Jeff Bauman (Gyllenhaal) captured the hearts of his city and became a symbol of hope and the poster boy for Boston Strong when he survived the terror attack in 2013 and then went on to provide vital information on one of the bombers.
Determined to win back his on-off girlfriend Erin Hurley (Tatiana Maslany), he promised to be at the marathon finishing line cheering her on when he was caught up in the explosion which cost him his legs.
What makes director David Gordon Green’s rousing drama, based on Bauman’s memoirs, stand out is that it provides a gritty and painstaking look at the physical and emotional effects his accident had on him and his loved ones. It pulls no punches on both fronts.
Excellent performances by Gyllenhaal, also one of the film’s producers, Maslany and Miranda Richardson as his drunken mother drive this captivating and moving drama
A Matter of Life and Death (U)
Directed by Michael Powell and Emeric Pressburger
THIS glorious restoration of Michael Powell and Emeric Pressburger’s controversial classic masterpiece is a visual, inventive delight.
Seven decades after it was made, it remains an extraordinary cinematic achievement as it weaves surreal yet fascinating themes into its exploration of love, death and war.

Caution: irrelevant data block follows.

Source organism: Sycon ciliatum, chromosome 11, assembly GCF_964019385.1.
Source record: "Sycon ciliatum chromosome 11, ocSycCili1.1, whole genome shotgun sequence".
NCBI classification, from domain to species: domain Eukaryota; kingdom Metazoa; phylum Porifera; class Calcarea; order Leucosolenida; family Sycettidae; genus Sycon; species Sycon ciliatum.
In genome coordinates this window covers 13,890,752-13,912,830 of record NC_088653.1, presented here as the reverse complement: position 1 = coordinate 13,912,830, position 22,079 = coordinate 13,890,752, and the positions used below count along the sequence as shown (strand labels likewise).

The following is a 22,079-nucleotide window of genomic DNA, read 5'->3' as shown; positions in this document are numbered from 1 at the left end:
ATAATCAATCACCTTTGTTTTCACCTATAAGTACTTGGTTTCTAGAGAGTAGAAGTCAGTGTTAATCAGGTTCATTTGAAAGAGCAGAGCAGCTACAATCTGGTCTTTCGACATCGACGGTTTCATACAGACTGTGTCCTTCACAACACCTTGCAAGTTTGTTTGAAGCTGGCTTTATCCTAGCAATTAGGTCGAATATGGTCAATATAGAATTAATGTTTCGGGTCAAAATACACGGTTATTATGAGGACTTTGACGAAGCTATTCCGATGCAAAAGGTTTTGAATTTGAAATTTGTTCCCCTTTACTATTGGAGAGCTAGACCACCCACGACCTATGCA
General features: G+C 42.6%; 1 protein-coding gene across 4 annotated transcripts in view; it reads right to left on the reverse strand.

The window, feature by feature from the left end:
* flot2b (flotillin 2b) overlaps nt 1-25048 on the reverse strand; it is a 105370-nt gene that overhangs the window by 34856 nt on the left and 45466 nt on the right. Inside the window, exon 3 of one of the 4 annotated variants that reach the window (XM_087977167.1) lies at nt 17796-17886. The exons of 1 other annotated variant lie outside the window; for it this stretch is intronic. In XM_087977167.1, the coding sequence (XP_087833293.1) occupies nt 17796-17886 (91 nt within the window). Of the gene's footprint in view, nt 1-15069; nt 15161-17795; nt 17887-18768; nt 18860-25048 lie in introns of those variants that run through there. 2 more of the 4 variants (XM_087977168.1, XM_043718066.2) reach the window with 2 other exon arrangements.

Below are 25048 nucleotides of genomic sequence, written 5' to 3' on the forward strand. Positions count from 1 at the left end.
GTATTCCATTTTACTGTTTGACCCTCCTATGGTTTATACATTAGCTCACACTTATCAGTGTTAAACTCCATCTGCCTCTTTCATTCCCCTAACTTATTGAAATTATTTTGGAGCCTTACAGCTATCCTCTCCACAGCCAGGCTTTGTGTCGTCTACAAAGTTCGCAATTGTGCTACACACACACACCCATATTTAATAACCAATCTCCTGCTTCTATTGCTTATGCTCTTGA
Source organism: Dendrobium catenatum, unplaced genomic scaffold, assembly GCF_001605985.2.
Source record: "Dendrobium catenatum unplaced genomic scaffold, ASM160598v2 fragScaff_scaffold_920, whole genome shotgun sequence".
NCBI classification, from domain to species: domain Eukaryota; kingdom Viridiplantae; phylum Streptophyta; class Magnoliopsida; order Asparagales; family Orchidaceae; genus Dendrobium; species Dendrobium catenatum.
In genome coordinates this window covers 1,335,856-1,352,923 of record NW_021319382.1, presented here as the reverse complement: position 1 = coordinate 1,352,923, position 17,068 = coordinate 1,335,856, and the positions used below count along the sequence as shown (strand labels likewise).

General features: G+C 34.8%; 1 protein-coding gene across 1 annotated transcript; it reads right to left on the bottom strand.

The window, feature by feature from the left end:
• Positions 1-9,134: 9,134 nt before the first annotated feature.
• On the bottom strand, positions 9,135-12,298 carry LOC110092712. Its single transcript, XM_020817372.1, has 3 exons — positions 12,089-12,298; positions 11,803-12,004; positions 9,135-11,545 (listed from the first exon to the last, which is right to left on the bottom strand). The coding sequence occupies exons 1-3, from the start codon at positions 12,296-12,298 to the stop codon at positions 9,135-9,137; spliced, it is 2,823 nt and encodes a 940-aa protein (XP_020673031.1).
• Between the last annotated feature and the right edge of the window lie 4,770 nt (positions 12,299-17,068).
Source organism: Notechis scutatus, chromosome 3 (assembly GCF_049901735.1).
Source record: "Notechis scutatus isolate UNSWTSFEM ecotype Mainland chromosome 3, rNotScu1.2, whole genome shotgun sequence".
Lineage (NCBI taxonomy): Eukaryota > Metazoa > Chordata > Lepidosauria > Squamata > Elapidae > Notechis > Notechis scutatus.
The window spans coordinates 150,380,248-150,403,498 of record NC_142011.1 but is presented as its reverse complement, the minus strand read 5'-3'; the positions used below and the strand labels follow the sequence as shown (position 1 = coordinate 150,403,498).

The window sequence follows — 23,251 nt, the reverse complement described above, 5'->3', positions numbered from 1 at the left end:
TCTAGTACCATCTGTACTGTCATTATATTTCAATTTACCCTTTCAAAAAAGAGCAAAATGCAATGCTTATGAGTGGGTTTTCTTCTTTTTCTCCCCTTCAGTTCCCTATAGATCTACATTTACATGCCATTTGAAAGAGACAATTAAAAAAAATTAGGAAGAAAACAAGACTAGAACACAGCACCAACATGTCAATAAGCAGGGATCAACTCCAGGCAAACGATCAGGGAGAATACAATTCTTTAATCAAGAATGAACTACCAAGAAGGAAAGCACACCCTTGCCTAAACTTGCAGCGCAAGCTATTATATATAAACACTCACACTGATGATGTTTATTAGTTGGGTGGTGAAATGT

Part-time travel, part-romance, part-court room drama, it’s set in 1945 and follows wartime airman and would-be poet Peter Carter (David Niven), who cheats death when he jumps out of his burning plane without a parachute and miraculously survives.
When Conductor 71 (Marius Goring), who lost him in the fog, comes to collect his soul and take him to heaven via a moving staircase he insists on appealing his case before a celestial court.
The reason being that he has fallen in love with US radio operator June (Kim Hunter), the last person he spoke to before he bailed out of his aircraft and who he meets on landing in Devon. The question is, is all of this real or is he hallucinating due to a brain injury?
The way the film transforms from Technicolor on Earth to black and white in heaven is seamless and quite remarkable — The Wizard of Oz in reverse — and it typifies the huge ambition of this stunning film.